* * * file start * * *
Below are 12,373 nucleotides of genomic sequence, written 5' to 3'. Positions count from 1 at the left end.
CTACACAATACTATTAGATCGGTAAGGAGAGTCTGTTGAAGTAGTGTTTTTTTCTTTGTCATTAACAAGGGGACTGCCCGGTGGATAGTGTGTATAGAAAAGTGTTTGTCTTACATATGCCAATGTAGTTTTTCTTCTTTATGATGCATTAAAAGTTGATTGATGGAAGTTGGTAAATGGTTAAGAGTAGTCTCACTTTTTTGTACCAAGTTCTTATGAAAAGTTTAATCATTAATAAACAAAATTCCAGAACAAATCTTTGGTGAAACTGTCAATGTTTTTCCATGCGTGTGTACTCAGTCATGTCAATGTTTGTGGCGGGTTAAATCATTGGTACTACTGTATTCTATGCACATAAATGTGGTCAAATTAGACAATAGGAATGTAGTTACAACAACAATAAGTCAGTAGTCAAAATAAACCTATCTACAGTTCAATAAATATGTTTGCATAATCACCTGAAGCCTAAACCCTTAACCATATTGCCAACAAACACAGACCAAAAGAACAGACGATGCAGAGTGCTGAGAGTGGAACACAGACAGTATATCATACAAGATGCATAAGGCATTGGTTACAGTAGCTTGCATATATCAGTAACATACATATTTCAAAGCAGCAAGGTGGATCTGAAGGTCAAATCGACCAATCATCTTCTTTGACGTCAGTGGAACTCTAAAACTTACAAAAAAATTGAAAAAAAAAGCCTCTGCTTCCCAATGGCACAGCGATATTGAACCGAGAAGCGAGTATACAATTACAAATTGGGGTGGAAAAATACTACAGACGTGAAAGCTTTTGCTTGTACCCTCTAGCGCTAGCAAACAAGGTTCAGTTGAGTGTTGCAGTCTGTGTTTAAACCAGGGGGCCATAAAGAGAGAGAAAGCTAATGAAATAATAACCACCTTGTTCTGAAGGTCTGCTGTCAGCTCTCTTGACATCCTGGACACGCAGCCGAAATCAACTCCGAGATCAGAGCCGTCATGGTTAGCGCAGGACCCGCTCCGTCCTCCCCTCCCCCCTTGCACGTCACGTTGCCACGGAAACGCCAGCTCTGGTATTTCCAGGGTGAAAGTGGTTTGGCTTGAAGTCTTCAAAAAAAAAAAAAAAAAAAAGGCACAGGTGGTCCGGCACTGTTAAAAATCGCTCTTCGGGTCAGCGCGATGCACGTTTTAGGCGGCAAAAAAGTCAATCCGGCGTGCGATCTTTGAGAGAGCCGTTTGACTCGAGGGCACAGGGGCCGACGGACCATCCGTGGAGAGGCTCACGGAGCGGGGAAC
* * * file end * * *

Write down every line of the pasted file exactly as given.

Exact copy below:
Below are 12,373 nucleotides of genomic sequence, written 5' to 3'. Positions count from 1 at the left end.
CTACACAATACTATTAGATCGGTAAGGAGAGTCTGTTGAAGTAGTGTTTTTTTCTTTGTCATTAACAAGGGGACTGCCCGGTGGATAGTGTGTATAGAAAAGTGTTTGTCTTACATATGCCAATGTAGTTTTTCTTCTTTATGATGCATTAAAAGTTGATTGATGGAAGTTGGTAAATGGTTAAGAGTAGTCTCACTTTTTTGTACCAAGTTCTTATGAAAAGTTTAATCATTAATAAACAAAATTCCAGAACAAATCTTTGGTGAAACTGTCAATGTTTTTCCATGCGTGTGTACTCAGTCATGTCAATGTTTGTGGCGGGTTAAATCATTGGTACTACTGTATTCTATGCACATAAATGTGGTCAAATTAGACAATAGGAATGTAGTTACAACAACAATAAGTCAGTAGTCAAAATAAACCTATCTACAGTTCAATAAATATGTTTGCATAATCACCTGAAGCCTAAACCCTTAACCATATTGCCAACAAACACAGACCAAAAGAACAGACGATGCAGAGTGCTGAGAGTGGAACACAGACAGTATATCATACAAGATGCATAAGGCATTGGTTACAGTAGCTTGCATATATCAGTAACATACATATTTCAAAGCAGCAAGGTGGATCTGAAGGTCAAATCGACCAATCATCTTCTTTGACGTCAGTGGAACTCTAAAACTTACAAAAAAATTGAAAAAAAAAGCCTCTGCTTCCCAATGGCACAGCGATATTGAACCGAGAAGCGAGTATACAATTACAAATTGGGGTGGAAAAATACTACAGACGTGAAAGCTTTTGCTTGTACCCTCTAGCGCTAGCAAACAAGGTTCAGTTGAGTGTTGCAGTCTGTGTTTAAACCAGGGGGCCATAAAGAGAGAGAAAGCTAATGAAATAATAACCACCTTGTTCTGAAGGTCTGCTGTCAGCTCTCTTGACATCCTGGACACGCAGCCGAAATCAACTCCGAGATCAGAGCCGTCATGGTTAGCGCAGGACCCGCTCCGTCCTCCCCTCCCCCCTTGCACGTCACGTTGCCACGGAAACGCCAGCTCTGGTATTTCCAGGGTGAAAGTGGTTTGGCTTGAAGTCTTCAAAAAAAAAAAAAAAAAAAAGGCACAGGTGGTCCGGCACTGTTAAAAATCGCTCTTCGGGTCAGCGCGATGCACGTTTTAGGCGGCAAAAAAGTCAATCCGGCGTGCGATCTTTGAGAGAGCCGTTTGACTCGAGGGCACAGGGGCCGACGGACCATCCGTGGAGAGGCTCACGGAGCGGGGAAC